Industry Profile: Eastern Boarder’s snow buyer Herb Grignon

15 Jul, 2010

Job Title: many
Employer: Eastern Boarder
Years on snow: 15
Days on snow: 30-40
Currently Riding: Skate Banana
Currently I am: typing

Shay: Tell us a little bit about yourself
Herb: Born in 1972, Lifelong Massachusetts resident, married with an amazing daughter and black lab.

Shay: How has snowboarding changed your life?
Herb: It has allowed me to go places I would never have been able to and it keeps me young.

Shay: How did you get your start in the industry, who or what opened up more opportunities for you?
Herb: I started working at Ski Market when I was 20ish as a salesperson. Became a shop manager then assistant manager, overall great learning experience. Lucky enough to have the same friends as Tabor(owner EB) and when he was looking for a store manager I got the gig.

Shay: How has your previous education or work experience helped you in your current job?
Herb: 97% is from work experience, I think with almost any job your going to learn as you go, no level of education can substitute for experience.

Shay: Tell us about your role at Eastern Boarder and a description of the work you do?
Herb: Snow buyer-buy all snow product for EB, I put the orders together and then go thru them with Tabor

Interweb- all aspects of the online store

Team Manager(snow)- although I am currently handing this duty over to the very capable Tommy J in our Nashua location

Shay: What’s an average day like at work for you?
Herb: It really depends on the season, during the snow buying season (January-March) my job/day tends to be much more hectic, the same can be said for Holiday filling online orders.

On a basic day I get to office, check email, Boardistan, TWbiz, store blogs, listen to messages, reply to messages/emails, fill online orders. We just moved our warehouse/offices into our Natick location so I’m looking forward to more time on the floor.

Shay: What are some memorable experiences from working in the industry?
Herb: I have been fortunate to have many, but would have to say going to Baldface was tops.

Shay: What do you think are the biggest challenges that the snowboard industry faces and what changes would you like to see for the future?
Herb: Ugh, where to start? Over saturation, off-pricing, lift ticket prices, low margins, lack of brand support for smaller retailers, deal a day sites, etc, etc.. I think there is a great disconnect between vendors and the “core” retailers that have built the brands over the years. Whether it be direct to consumer sales or co-branding with megamart online retailers (SMU, co-op advertising) they seem to have forgotten who helped them get where they are. The funny thing is every year for the last 3 years the mega stores they support have come back to bite them in the ass.

Our focus has been to try and get new riders interested and trying snowboarding, to help educate them so we have lifelong riders, not just a sale in the register. We held off on the online store as long as he could, we still don’t believe its the best way to sell snowboard products, unfortunately it is a necessary evil. We would like to see the industry focus on keeping people in the sport more, not selling them the cheapest product possible.

Shay: Education vs Experience…which do you think is more important?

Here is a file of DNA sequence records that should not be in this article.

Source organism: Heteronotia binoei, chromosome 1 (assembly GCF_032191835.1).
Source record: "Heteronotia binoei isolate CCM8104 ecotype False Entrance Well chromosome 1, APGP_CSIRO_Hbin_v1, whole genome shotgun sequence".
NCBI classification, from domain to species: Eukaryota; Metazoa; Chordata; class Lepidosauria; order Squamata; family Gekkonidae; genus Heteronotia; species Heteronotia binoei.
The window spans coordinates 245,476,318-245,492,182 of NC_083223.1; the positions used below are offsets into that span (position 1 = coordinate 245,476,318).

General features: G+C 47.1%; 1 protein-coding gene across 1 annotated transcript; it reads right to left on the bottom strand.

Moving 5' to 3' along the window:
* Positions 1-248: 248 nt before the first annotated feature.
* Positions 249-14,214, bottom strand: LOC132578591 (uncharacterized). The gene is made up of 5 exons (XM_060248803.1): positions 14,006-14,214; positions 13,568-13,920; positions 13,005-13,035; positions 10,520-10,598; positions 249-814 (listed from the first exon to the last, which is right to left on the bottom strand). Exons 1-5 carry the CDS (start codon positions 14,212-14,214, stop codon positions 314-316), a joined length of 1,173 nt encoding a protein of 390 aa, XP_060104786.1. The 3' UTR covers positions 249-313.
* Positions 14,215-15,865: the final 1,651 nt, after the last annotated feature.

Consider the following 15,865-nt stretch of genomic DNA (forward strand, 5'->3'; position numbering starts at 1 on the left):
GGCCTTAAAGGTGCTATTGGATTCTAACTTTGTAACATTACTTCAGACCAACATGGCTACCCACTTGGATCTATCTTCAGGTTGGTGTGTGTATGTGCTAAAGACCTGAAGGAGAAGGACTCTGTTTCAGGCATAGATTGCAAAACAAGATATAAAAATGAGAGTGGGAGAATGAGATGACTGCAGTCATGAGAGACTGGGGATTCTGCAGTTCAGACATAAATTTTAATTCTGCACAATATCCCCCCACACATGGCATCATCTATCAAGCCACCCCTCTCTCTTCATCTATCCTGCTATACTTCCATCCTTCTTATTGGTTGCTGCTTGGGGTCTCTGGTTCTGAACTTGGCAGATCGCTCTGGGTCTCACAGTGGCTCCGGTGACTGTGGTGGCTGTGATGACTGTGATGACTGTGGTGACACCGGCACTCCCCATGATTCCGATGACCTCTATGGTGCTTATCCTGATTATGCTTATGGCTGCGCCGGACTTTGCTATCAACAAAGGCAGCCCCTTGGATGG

Herb: Experience without a doubt

Shay: What advice would you give to people wanting to work in the industry?
Herb: Get a job at your local shop, get to know the reps, get a sub rep job, then be a rep for few years and then get a cushy sales manager job.

Find out more at:

Facebook:  EasternBoarder

About the author


From the beginning of time, I was Shannon. From the beginning of snowboarding, I was Shay. From the beginning of online communities, I was Shayboarder. In the end, I’m the writer, photographer, editor, publisher, guru of sorts, product tester, curvy girl, and most importantly the snowboarder behind it all. Follow me on this journey through snowboarding, mountain biking, traveling and fun experiences!

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  1. 2 Buck
    July 19, 2010

    Right on Herb. Eastern is kick ass.

  2. July 19, 2010

    “lack of brand support for smaller retailers”

    but then you still snake sales from the smaller retailers with your online shop. Hard to get them to support and rep your brand when the instant someone goes online you get the sale instead of them

    shopatron…vince sanders…never summer…. you could do the same and walk the talk

  3. July 22, 2010

    I appreciate the response, although I am not sure where the idea of us not being a smaller retailer comes from? We have said from the beginning we would rather not have an online store, unfortunately it is a necessary evil in this era of retail. The last thing we want to do is take sales away from other small shops across the US. What we are trying to do is allow the kid who does not have a local shop feel like he can be a part of something besides the mall.

    Shopatron is an excellent resource but I fail to see how going directly to a manufacturers web site and allowing the few shops that are using Shopatron to buy a product protects the little guy?

    In a perfect word we would have a system where customers can buy direct from manufacturers and instead of them shipping it they let the customer know who there local shop is so they can pick it up. Granted it doesn’t fix the problem but unfortunately online retail is not going anywhere.